22. 22. 22 Enhanced Scrutiny ♦ Enhanced scrutiny applies when directors face potentially subtle or situational conflicts that do not rise to a level triggering entire fairness review, but also do not comfortably permit expansive judicial deference, i.e., the business judgment rule. ♦ In re Del Monte Foods Shareholders Litigation, 25 A.3d 813, 831 (2011)
  23. 23. 23 Entire Fairness ♦ If a majority of the board of directors or the committee were not independent or did not get independent advice, the burden shifts to the directors. ♦ Also invoked when the acquirer is already the majority shareholder. ♦ The directors now have to demonstrate that the share price met the two prongs of the “entire fairness” standard. ♦ Fair process: considering alternatives, consulting experts, disclosing facts. ♦ Fair price: “within the range of fairness.” ♦ See, e.g., Weigand v. Berry Petroleum Co., C.A. No. 9316 (Del. Ch. Mar. 27, 1991).
  24. 24. 24 Entire Fairness ♦ In deals that involve an acquisition by a controlling shareholder, defendants can shift the burden of proving “entire fairness” by showing either that the transaction was approved by: ♦ A “well-functioning” committee of independent directors; or ♦ An “informed vote” of a majority of the minority shareholders. ♦ See, e.g., Americas Mining Corp. v. Thibeault, 51 A.3d 1213, 1218-19 (Del. 2012).
  25. 25. 25 Typical Procedural Posture ♦ Shareholders move to enjoin the transaction, alleging: ♦ Share price was too low. ♦ Board breached a duty by recommending a price based on conflicted or bad advice. ♦ Recommendation made by the board was misleading because there were insufficient/inadequate disclosures. ♦ In order to close the deal, the defendants will often: ♦ Agree to supplemental disclosures. ♦ Revise procedures relating to the transaction (i.e., an extended period to solicit bids). ♦ Not oppose plaintiffs’ request for an award of attorneys’ fees. ♦ Attorneys’ fees awarded under the “corporate benefit doctrine.”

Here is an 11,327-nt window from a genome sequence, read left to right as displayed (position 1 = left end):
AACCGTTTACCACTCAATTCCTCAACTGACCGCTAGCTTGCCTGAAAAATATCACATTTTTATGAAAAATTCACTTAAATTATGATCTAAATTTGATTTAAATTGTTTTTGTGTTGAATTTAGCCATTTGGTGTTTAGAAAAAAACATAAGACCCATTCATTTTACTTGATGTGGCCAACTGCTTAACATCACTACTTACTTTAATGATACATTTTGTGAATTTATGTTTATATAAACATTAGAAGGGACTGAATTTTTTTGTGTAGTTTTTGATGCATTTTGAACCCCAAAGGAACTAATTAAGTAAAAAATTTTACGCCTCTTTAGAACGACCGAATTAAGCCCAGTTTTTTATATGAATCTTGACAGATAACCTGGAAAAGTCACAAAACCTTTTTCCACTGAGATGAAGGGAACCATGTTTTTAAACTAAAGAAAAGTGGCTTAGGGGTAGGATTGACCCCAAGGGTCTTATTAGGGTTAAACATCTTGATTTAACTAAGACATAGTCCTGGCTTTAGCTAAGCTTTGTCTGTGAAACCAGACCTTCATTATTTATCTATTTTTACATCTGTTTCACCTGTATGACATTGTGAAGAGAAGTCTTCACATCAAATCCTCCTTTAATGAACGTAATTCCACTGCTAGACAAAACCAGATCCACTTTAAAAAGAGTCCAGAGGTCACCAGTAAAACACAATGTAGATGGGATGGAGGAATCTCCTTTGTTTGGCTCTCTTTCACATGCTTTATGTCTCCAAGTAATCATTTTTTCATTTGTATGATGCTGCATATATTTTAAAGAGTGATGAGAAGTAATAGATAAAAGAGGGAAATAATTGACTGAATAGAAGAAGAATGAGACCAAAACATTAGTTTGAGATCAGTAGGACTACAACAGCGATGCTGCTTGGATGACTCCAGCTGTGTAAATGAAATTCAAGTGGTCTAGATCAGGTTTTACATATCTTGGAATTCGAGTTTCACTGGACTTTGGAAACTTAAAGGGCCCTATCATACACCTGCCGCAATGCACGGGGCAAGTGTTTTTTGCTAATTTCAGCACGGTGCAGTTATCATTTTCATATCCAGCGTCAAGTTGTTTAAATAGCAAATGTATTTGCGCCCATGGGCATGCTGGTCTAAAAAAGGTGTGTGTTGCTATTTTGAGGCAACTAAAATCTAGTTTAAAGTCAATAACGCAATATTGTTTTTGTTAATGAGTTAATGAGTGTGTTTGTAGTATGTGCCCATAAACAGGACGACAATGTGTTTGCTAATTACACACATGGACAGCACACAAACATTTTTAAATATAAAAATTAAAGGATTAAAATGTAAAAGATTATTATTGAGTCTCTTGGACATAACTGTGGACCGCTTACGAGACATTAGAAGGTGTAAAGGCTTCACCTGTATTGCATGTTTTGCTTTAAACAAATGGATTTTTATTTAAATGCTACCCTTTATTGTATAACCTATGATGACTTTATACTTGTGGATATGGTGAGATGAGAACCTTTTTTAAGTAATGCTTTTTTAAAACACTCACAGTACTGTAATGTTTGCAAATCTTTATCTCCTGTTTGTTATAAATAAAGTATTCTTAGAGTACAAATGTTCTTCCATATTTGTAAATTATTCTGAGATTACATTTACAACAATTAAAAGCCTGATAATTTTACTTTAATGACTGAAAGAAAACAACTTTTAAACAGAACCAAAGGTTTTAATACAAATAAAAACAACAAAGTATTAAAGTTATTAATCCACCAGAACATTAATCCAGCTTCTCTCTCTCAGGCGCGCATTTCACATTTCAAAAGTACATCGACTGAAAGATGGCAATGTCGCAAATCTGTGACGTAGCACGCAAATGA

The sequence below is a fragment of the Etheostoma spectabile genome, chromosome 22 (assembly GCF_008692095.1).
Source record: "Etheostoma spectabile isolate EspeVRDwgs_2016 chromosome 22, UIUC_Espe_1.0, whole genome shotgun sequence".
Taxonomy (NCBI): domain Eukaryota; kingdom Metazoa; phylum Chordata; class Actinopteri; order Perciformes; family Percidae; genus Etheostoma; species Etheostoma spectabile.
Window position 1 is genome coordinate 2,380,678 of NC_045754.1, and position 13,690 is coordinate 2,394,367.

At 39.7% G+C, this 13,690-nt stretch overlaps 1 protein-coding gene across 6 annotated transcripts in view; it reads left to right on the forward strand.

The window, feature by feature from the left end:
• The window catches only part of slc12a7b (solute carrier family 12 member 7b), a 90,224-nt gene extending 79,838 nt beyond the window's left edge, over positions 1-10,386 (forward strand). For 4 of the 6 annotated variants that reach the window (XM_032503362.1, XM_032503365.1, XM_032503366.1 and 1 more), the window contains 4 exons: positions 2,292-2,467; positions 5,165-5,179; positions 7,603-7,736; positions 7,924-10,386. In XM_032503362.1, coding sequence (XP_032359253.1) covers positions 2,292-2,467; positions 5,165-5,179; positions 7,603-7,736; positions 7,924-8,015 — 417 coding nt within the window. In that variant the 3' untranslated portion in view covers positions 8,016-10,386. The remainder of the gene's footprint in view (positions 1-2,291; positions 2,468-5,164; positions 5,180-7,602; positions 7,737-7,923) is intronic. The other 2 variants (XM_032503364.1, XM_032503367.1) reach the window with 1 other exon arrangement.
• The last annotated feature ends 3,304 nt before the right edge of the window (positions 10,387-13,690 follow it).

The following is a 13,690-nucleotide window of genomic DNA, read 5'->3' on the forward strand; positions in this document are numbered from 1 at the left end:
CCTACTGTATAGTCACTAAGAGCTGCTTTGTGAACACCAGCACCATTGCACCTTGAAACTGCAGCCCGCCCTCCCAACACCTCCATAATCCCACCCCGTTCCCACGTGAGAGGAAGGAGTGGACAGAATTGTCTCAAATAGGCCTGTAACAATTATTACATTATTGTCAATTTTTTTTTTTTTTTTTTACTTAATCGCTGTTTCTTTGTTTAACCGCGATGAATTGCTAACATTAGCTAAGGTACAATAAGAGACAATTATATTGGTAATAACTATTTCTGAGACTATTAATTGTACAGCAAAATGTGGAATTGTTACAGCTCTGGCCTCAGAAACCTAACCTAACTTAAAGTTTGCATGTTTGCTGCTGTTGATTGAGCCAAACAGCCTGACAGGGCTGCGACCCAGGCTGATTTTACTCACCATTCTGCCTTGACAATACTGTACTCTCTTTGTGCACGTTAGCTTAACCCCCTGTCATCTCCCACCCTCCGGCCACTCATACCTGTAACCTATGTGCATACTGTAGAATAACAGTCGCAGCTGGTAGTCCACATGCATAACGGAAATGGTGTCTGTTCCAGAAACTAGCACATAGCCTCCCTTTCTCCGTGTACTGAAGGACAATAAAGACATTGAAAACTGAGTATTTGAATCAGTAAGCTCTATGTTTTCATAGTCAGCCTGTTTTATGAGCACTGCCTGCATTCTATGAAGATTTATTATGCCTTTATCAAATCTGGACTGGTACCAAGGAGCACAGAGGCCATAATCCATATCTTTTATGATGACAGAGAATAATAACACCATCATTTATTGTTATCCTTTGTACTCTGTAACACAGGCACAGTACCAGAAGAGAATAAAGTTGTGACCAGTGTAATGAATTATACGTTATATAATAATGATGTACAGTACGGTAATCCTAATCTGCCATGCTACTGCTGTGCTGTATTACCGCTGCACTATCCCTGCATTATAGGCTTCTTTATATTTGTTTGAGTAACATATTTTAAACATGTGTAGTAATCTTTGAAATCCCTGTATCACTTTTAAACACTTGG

26. 26. 26 ♦ After the deal closes, the litigation often continues over the recommendation of the board and plaintiffs can seek damages based on the allegedly suppressed purchase price. Typical Procedural Posture
  27. 27. 27 Case Study: In re El Paso Background facts ♦ El Paso to be sold to Kinder Morgan for $21.1 billion. ♦ Plaintiffs alleged breach of fiduciary duty due to two conflicts, sought injunction against deal: ♦ El Paso CEO negotiated the sale, but did not disclose that he wanted to buy certain aspects of the El Paso business from Kinder Morgan. ♦ El Paso board relied on advice from Goldman Sachs, which owned 19% of Kinder Morgan.
  28. 28. 28 Outcome ♦ Injunction denied. ♦ Chancellor Strine: Shareholders could vote to deny, or seek money damages, without court intervention. ♦ Sale went forward with 95% of shareholders approving. ♦ Kinder Morgan ultimately paid a total of $136 million. ♦ $110 million to El Paso shareholders. ♦ Goldman forewent $20 million fee; instead went to shareholders. ♦ $26 million in plaintiffs’ attorneys’ fees. Case Study: In re El Paso
  29. 29. 29 Case Study: Del Monte Background Facts ♦ PE firms KKR, Vestar, and Centerview sought to buy Del Monte. ♦ Plaintiff shareholders sought preliminary injunction, alleging that Barclays both advised Del Monte and provided financing to the buyers. ♦ Injunction granted; 20-day window to solicit higher bids.